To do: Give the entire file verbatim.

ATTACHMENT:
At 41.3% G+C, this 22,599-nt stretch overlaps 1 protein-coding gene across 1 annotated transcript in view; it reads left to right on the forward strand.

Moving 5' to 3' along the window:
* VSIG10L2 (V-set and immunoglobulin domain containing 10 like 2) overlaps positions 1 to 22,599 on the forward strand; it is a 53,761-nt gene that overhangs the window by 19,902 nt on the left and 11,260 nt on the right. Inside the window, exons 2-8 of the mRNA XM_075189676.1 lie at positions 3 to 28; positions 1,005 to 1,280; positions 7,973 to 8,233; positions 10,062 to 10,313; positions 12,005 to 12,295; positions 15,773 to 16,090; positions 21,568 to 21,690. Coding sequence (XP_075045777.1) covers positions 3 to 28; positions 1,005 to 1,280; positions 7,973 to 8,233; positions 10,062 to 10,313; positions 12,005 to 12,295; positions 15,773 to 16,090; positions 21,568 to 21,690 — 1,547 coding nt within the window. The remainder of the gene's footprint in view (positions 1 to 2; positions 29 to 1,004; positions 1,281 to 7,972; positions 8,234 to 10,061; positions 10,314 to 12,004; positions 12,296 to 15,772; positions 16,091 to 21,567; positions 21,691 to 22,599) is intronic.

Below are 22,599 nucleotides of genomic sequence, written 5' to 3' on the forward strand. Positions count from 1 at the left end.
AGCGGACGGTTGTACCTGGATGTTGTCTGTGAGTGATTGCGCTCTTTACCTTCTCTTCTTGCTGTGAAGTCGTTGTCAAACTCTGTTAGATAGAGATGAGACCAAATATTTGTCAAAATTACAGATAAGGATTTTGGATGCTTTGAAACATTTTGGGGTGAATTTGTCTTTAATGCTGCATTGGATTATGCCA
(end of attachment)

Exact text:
At 41.3% G+C, this 22,599-nt stretch overlaps 1 protein-coding gene across 1 annotated transcript in view; it reads left to right on the forward strand.

Moving 5' to 3' along the window:
* VSIG10L2 (V-set and immunoglobulin domain containing 10 like 2) overlaps positions 1 to 22,599 on the forward strand; it is a 53,761-nt gene that overhangs the window by 19,902 nt on the left and 11,260 nt on the right. Inside the window, exons 2-8 of the mRNA XM_075189676.1 lie at positions 3 to 28; positions 1,005 to 1,280; positions 7,973 to 8,233; positions 10,062 to 10,313; positions 12,005 to 12,295; positions 15,773 to 16,090; positions 21,568 to 21,690. Coding sequence (XP_075045777.1) covers positions 3 to 28; positions 1,005 to 1,280; positions 7,973 to 8,233; positions 10,062 to 10,313; positions 12,005 to 12,295; positions 15,773 to 16,090; positions 21,568 to 21,690 — 1,547 coding nt within the window. The remainder of the gene's footprint in view (positions 1 to 2; positions 29 to 1,004; positions 1,281 to 7,972; positions 8,234 to 10,061; positions 10,314 to 12,004; positions 12,296 to 15,772; positions 16,091 to 21,567; positions 21,691 to 22,599) is intronic.

Below are 22,599 nucleotides of genomic sequence, written 5' to 3' on the forward strand. Positions count from 1 at the left end.
AGCGGACGGTTGTACCTGGATGTTGTCTGTGAGTGATTGCGCTCTTTACCTTCTCTTCTTGCTGTGAAGTCGTTGTCAAACTCTGTTAGATAGAGATGAGACCAAATATTTGTCAAAATTACAGATAAGGATTTTGGATGCTTTGAAACATTTTGGGGTGAATTTGTCTTTAATGCTGCATTGGATTATGCCA